Review: Wakeboarding HD

Perhaps Wakeboarding HD’s smartest move is making you think it’s a simple, linear game. After all, with a pre-determined, unchangeable course mapped out in advance around each level seemingly removing any notion of control from the player, at first glance Creat’s latest offering appears to be little more than a one-way, on rails Hawk-a-like.  On water.

But such impressions would be wrong.  Sure, there’s jumping, flipping, grabbing and balancing on rails a plenty and whilst it’s true that your route through each area is essentially identical there’s a staggering amount of freedom to be found at the outer edges of the wake.  Aim for the obvious targets and you’ll complete a level, but you’ll need to do much more to master it.

This doesn’t come naturally at first, however – charging through each course is a blast and the smooth difficulty curve means you’ll see most of what the game has to offer in terms of locale quicker than the average extreme sport title, but like the best in the genre it’s the almost endless capacity to learn, to improve, to master that’s at the heart of this PlayStation 3 exclusive title.

The foundation to this methodology is in the way each level is structured – collect 100 stars; smash 20 billboards; stay out of the water; don’t crash – in isolation these goals are manageable and simplistic, but combined together in groups of three and the challenge suddenly ramps up.  Wakeboarding embraces completists (the level select screen is testament to that) and the hardcore have their work cut out.

The basic controls belie the depth, too, but grasping the important concepts (such as the hard edge turns and the multiplier boosting tricks) is key to understanding the multilayered track design – the best bits of any Tony Hawk game were those that allowed lengthy, skillful combos and Wakeboarding is no different, it’s just that the various elements are harder to spot at first.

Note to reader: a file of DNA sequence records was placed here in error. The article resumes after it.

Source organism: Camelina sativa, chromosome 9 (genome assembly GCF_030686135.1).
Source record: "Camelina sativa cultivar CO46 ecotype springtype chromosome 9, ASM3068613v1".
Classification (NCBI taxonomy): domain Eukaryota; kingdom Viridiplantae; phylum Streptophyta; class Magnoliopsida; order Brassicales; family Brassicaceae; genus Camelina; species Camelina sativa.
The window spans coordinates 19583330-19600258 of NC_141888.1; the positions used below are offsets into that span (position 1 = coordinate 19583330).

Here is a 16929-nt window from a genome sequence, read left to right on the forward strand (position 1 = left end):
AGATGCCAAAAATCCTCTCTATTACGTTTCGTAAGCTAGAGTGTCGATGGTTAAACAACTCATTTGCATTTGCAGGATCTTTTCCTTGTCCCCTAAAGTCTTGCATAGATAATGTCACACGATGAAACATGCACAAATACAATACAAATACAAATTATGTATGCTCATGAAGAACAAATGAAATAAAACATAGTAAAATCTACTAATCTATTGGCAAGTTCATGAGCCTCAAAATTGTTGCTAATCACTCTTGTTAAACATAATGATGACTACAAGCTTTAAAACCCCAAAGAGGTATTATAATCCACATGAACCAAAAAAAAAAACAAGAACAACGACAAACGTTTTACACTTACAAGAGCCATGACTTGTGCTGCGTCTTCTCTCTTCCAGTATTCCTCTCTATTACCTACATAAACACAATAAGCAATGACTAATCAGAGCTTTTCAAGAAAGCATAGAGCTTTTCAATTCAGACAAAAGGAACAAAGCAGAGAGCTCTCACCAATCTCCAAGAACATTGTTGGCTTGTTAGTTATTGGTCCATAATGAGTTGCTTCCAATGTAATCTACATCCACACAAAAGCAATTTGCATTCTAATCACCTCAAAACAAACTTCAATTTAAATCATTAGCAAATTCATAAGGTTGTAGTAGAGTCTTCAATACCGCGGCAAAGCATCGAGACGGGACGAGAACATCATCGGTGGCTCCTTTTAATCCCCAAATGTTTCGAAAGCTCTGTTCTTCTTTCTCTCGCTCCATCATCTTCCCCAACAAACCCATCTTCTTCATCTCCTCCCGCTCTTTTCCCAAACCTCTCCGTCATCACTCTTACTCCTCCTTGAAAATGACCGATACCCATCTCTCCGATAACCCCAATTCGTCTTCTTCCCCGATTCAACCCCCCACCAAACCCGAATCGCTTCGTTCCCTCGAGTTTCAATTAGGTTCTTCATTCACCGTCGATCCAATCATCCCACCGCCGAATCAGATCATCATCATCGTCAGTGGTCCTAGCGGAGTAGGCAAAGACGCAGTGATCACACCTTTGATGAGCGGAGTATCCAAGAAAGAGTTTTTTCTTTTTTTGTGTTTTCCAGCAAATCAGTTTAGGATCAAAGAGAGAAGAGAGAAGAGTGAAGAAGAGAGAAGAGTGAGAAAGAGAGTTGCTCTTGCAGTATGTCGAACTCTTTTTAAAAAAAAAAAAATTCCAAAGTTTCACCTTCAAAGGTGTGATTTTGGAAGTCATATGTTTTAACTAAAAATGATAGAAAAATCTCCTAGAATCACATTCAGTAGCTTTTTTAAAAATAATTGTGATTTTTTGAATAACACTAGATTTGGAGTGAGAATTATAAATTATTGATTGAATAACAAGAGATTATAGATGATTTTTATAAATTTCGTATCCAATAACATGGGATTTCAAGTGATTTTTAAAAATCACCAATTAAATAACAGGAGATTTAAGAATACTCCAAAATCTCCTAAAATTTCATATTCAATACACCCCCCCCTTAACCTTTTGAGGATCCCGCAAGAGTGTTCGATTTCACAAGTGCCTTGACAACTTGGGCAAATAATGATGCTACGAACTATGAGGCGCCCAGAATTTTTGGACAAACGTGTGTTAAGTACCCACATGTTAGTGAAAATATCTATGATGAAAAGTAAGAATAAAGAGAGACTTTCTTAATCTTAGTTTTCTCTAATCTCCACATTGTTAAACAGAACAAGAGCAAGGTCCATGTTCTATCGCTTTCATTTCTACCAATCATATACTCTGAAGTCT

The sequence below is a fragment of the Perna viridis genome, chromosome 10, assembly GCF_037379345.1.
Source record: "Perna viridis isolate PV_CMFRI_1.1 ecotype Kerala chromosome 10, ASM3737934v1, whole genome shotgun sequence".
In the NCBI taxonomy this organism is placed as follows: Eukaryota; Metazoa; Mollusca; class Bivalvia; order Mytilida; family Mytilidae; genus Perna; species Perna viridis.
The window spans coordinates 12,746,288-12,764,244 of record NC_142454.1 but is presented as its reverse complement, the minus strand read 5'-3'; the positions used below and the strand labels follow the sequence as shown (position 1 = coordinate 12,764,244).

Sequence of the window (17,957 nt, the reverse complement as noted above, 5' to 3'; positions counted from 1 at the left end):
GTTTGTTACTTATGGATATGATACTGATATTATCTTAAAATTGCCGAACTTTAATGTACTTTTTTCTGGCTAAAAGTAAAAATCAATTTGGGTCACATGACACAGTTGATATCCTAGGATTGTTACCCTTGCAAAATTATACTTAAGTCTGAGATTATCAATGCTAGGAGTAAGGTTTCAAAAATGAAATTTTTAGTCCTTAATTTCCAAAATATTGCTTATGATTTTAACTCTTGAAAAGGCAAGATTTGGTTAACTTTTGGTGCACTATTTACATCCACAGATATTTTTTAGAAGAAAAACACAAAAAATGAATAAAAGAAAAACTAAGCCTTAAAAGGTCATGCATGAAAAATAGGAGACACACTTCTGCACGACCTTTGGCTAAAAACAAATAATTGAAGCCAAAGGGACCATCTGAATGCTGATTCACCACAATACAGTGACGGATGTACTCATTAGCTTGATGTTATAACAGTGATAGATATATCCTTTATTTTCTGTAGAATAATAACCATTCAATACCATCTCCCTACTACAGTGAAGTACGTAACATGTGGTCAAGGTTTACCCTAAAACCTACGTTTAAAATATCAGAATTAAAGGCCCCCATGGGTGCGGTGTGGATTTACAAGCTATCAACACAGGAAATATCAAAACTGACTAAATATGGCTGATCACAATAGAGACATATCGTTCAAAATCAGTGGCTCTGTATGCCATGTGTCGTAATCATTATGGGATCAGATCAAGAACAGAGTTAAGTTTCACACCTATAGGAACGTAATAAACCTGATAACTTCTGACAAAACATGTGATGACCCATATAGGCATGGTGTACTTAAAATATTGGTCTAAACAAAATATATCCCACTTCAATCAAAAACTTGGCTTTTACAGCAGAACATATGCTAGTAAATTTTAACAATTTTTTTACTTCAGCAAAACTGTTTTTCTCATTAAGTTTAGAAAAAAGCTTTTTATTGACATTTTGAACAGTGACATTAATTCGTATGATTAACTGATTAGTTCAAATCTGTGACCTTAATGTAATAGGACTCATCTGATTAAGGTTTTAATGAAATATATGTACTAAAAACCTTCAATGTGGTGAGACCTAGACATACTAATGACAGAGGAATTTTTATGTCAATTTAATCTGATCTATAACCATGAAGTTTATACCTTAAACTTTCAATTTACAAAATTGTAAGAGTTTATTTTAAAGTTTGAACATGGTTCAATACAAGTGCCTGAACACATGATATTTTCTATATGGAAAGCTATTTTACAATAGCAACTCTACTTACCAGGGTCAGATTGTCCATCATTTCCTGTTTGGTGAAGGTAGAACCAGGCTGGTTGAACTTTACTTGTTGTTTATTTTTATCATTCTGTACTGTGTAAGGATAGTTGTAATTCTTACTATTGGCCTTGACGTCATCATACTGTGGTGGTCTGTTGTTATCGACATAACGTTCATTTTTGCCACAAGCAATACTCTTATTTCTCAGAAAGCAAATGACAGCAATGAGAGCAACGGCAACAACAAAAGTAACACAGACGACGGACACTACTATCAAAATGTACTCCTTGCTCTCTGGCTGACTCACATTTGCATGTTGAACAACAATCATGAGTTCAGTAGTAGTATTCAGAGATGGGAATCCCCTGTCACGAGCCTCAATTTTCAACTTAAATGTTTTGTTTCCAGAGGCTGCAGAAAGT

Indeed, what can initially appear as broken, disparate ramps, bars and boardwalks turn into a high-ranking playground for the better players – each methodically aligned to be the perfect distance for a wake-jump or a mid-combo flip.  The stars, more than just a points amplifier, are Wakeboarding’s manual, a mid-trick join tool to ensure you make the most of that score meter.

In single player then, there’s scope for near infinite replayability, although once a level is 100% beaten there’s no additional rewards for bettering your score apart from bragging rights on the online scoreboards.  The two-player mode is a missed opportunity, though, and instead of offering up a multi-player centric selection of modes (HORSE is always fun) it’s merely a split screen version of the main game.  Fun, yes, but we’d hoped for more.

Visually, Wakeboarding HD’s attractive, breezy interface is a clear aping of SEGA’s Outrun, complete with deep blue-skies, but it’s a strikingly impressive game in its own rights: the water itself is an authentic simulation and the technically superb graphics extends to the rich colour scheme, detailed scenery and suprising sense of scale.  Only the up close modeling can look a little shabby in comparison.

Elsewhere, Wakeboarding HD manages to succeed and struggle in equal measures: the level’s main task is displayed using a smart progressive bar at the top of the screen, but the player must pause the game and navigate menus to see the secondary objectives.  Likewise, the cutting and steering is sharp and precise but the game doesn’t always register ramps and will knock you over through no fault of your own.

Still, as a game that sits slightly uncomfortably as a top price download title but looks as good as a budget retail release, Wakeboarding offers plenty of entertainment.  It’s not the longest game on the service, but the online leaderboards will ensure that players that want to get the most out of the game will do so, and although there’s nothing confirmed, future DLC could well make Creat’s latest a must have.


  • Online leaderboards will ensure masses of replayability
  • Stunning water effects, both visually and physically


  • Multiplayer is weak (and the narrow screens make some levels impossible)
  • It’s not always clear what will knock you over, and what you can break
  • Load times are a bit long

Whilst Wakeboarding HD is definitely Creat’s most commercial title so far, it’s not perfect.  For fans of extreme sports it’s a confident, expansive game with lots of potential and if the developers can push out some DLC down the line the multiplayer side of things will be more than an afterthought.  That said, Wakeboarding HD is slickly presented, great fun to play and well priced at £12.  Enjoy.

Score: 7/10